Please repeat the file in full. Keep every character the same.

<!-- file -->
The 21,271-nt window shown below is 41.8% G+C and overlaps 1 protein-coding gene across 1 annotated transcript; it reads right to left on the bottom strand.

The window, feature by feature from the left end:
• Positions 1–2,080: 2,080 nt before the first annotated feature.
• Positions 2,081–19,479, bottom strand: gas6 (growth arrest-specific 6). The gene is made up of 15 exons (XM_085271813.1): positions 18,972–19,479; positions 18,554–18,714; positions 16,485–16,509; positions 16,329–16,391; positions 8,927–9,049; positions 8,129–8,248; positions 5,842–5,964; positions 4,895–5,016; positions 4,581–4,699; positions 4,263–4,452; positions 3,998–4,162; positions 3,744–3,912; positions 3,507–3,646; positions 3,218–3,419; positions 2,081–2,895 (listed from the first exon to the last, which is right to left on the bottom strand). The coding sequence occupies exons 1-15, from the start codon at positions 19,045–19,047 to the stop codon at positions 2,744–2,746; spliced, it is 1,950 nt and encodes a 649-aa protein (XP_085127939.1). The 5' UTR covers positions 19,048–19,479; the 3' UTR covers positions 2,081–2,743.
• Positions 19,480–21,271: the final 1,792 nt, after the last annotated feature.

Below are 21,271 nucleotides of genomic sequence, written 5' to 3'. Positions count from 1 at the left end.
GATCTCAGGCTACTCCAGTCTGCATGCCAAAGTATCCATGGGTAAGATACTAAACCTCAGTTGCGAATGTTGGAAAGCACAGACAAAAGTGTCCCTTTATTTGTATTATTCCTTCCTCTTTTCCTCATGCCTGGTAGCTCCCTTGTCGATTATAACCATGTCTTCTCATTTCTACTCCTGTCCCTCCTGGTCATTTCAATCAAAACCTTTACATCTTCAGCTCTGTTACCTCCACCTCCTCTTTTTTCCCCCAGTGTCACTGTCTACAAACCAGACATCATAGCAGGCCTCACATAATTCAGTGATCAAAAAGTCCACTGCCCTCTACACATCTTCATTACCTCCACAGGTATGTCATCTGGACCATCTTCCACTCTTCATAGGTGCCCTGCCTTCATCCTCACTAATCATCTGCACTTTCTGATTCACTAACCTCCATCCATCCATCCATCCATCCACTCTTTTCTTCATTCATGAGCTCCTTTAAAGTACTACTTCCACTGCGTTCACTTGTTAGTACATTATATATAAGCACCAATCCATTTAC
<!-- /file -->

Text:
The 21,271-nt window shown below is 41.8% G+C and overlaps 1 protein-coding gene across 1 annotated transcript; it reads right to left on the bottom strand.

The window, feature by feature from the left end:
• Positions 1–2,080: 2,080 nt before the first annotated feature.
• Positions 2,081–19,479, bottom strand: gas6 (growth arrest-specific 6). The gene is made up of 15 exons (XM_085271813.1): positions 18,972–19,479; positions 18,554–18,714; positions 16,485–16,509; positions 16,329–16,391; positions 8,927–9,049; positions 8,129–8,248; positions 5,842–5,964; positions 4,895–5,016; positions 4,581–4,699; positions 4,263–4,452; positions 3,998–4,162; positions 3,744–3,912; positions 3,507–3,646; positions 3,218–3,419; positions 2,081–2,895 (listed from the first exon to the last, which is right to left on the bottom strand). The coding sequence occupies exons 1-15, from the start codon at positions 19,045–19,047 to the stop codon at positions 2,744–2,746; spliced, it is 1,950 nt and encodes a 649-aa protein (XP_085127939.1). The 5' UTR covers positions 19,048–19,479; the 3' UTR covers positions 2,081–2,743.
• Positions 19,480–21,271: the final 1,792 nt, after the last annotated feature.

Below are 21,271 nucleotides of genomic sequence, written 5' to 3'. Positions count from 1 at the left end.
GATCTCAGGCTACTCCAGTCTGCATGCCAAAGTATCCATGGGTAAGATACTAAACCTCAGTTGCGAATGTTGGAAAGCACAGACAAAAGTGTCCCTTTATTTGTATTATTCCTTCCTCTTTTCCTCATGCCTGGTAGCTCCCTTGTCGATTATAACCATGTCTTCTCATTTCTACTCCTGTCCCTCCTGGTCATTTCAATCAAAACCTTTACATCTTCAGCTCTGTTACCTCCACCTCCTCTTTTTTCCCCCAGTGTCACTGTCTACAAACCAGACATCATAGCAGGCCTCACATAATTCAGTGATCAAAAAGTCCACTGCCCTCTACACATCTTCATTACCTCCACAGGTATGTCATCTGGACCATCTTCCACTCTTCATAGGTGCCCTGCCTTCATCCTCACTAATCATCTGCACTTTCTGATTCACTAACCTCCATCCATCCATCCATCCATCCACTCTTTTCTTCATTCATGAGCTCCTTTAAAGTACTACTTCCACTGCGTTCACTTGTTAGTACATTATATATAAGCACCAATCCATTTAC